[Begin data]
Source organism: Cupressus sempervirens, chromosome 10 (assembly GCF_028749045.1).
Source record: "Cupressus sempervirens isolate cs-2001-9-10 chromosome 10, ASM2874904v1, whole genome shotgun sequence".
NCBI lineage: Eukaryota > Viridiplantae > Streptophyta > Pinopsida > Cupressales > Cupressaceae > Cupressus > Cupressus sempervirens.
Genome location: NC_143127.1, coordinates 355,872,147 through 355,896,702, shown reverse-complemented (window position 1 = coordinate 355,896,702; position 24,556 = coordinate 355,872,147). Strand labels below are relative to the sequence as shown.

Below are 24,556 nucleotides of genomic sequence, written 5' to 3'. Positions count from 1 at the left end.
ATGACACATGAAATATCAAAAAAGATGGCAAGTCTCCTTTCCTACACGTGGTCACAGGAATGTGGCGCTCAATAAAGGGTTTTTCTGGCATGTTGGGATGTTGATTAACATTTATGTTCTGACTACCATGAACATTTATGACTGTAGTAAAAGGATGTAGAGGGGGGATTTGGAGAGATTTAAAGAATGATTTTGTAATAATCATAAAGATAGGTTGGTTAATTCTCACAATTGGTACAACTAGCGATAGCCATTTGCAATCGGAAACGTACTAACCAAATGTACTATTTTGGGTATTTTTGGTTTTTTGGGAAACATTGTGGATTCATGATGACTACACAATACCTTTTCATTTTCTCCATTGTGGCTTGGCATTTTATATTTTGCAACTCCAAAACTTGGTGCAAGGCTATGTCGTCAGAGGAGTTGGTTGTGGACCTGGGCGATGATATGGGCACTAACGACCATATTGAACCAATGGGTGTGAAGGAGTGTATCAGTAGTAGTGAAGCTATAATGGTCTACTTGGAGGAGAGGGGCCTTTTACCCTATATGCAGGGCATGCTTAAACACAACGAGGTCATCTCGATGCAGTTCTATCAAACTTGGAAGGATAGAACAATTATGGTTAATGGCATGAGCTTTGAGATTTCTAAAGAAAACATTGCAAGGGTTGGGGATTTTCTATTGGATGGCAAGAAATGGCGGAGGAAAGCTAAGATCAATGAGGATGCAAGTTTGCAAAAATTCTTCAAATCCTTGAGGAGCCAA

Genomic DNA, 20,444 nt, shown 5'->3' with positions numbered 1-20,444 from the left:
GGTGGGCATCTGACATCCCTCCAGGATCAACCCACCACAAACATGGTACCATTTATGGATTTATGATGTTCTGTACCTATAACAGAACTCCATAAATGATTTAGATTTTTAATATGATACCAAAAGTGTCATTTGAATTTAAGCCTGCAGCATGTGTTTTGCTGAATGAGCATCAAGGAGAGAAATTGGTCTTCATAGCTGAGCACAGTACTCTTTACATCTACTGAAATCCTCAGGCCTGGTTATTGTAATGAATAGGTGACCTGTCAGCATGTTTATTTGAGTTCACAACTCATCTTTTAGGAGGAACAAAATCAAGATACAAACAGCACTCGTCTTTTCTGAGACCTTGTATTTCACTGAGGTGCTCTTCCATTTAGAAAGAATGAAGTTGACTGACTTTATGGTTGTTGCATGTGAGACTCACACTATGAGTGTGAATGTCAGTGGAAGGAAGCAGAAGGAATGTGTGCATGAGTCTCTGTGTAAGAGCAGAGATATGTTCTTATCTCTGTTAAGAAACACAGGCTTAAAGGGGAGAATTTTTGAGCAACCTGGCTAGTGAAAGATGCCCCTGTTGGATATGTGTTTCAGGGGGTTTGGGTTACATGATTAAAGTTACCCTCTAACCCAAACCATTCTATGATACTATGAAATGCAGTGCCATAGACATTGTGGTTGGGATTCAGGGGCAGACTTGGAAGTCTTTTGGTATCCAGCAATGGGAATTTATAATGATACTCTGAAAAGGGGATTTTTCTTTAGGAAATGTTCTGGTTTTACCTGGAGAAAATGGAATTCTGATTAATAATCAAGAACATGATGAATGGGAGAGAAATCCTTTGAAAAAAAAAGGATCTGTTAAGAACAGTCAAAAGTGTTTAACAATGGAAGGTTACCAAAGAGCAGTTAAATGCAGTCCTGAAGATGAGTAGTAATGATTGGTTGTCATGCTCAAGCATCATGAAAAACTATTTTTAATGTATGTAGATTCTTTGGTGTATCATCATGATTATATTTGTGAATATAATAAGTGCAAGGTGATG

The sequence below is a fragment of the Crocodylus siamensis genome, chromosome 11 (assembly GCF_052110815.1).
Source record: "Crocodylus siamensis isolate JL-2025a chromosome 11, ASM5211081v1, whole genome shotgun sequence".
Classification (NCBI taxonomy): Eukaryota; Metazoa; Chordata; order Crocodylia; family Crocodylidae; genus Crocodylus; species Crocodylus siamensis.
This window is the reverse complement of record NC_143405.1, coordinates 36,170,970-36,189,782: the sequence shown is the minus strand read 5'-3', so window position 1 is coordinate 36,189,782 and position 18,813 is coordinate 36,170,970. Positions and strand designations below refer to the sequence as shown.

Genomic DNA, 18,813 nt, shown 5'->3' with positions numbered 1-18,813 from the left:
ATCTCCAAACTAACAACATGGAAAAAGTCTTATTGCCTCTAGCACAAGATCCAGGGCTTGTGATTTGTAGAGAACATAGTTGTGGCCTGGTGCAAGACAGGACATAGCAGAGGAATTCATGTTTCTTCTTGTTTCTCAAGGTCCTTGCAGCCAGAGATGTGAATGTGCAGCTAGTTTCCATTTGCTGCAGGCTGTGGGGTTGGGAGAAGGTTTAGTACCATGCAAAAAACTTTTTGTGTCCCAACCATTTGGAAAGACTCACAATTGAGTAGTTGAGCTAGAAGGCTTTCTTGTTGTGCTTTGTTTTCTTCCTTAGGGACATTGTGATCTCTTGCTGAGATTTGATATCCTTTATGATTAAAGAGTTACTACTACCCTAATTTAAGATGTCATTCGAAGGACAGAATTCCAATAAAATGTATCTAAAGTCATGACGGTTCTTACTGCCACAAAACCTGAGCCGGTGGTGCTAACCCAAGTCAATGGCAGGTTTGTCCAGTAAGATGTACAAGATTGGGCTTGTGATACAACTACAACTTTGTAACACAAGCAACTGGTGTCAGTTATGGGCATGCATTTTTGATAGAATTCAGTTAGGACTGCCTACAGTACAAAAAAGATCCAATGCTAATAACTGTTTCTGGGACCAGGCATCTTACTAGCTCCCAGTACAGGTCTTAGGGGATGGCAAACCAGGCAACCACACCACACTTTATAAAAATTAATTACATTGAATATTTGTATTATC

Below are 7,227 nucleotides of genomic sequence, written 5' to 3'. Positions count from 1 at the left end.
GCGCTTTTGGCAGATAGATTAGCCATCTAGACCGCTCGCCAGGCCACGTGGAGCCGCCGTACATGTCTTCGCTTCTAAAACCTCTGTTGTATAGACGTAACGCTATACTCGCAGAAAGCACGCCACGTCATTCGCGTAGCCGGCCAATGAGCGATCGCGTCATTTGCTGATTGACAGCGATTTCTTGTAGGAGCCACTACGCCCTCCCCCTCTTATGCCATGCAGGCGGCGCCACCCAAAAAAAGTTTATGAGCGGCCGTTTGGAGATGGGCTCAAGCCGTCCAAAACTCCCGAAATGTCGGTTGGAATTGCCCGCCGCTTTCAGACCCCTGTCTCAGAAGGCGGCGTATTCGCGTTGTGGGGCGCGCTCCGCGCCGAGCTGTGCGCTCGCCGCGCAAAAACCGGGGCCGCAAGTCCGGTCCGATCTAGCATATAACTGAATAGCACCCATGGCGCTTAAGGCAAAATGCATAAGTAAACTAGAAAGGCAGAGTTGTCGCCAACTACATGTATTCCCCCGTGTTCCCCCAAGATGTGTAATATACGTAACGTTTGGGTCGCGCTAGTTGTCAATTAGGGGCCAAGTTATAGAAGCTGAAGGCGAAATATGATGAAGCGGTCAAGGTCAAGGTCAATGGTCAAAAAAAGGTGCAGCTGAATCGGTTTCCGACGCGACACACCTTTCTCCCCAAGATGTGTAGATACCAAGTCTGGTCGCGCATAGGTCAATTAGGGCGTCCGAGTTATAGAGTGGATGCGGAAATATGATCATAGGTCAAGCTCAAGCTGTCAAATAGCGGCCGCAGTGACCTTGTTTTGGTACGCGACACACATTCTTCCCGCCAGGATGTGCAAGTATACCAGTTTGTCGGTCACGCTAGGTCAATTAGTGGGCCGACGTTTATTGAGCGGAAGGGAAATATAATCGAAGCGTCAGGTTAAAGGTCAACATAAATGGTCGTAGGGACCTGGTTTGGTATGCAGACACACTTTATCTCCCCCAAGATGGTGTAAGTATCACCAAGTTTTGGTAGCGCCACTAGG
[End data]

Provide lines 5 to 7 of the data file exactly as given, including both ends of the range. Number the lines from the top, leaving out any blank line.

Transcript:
Below are 24,556 nucleotides of genomic sequence, written 5' to 3'. Positions count from 1 at the left end.
ATGACACATGAAATATCAAAAAAGATGGCAAGTCTCCTTTCCTACACGTGGTCACAGGAATGTGGCGCTCAATAAAGGGTTTTTCTGGCATGTTGGGATGTTGATTAACATTTATGTTCTGACTACCATGAACATTTATGACTGTAGTAAAAGGATGTAGAGGGGGGATTTGGAGAGATTTAAAGAATGATTTTGTAATAATCATAAAGATAGGTTGGTTAATTCTCACAATTGGTACAACTAGCGATAGCCATTTGCAATCGGAAACGTACTAACCAAATGTACTATTTTGGGTATTTTTGGTTTTTTGGGAAACATTGTGGATTCATGATGACTACACAATACCTTTTCATTTTCTCCATTGTGGCTTGGCATTTTATATTTTGCAACTCCAAAACTTGGTGCAAGGCTATGTCGTCAGAGGAGTTGGTTGTGGACCTGGGCGATGATATGGGCACTAACGACCATATTGAACCAATGGGTGTGAAGGAGTGTATCAGTAGTAGTGAAGCTATAATGGTCTACTTGGAGGAGAGGGGCCTTTTACCCTATATGCAGGGCATGCTTAAACACAACGAGGTCATCTCGATGCAGTTCTATCAAACTTGGAAGGATAGAACAATTATGGTTAATGGCATGAGCTTTGAGATTTCTAAAGAAAACATTGCAAGGGTTGGGGATTTTCTATTGGATGGCAAGAAATGGCGGAGGAAAGCTAAGATCAATGAGGATGCAAGTTTGCAAAAATTCTTCAAATCCTTGAGGAGCCAA

Genomic DNA, 20,444 nt, shown 5'->3' with positions numbered 1-20,444 from the left: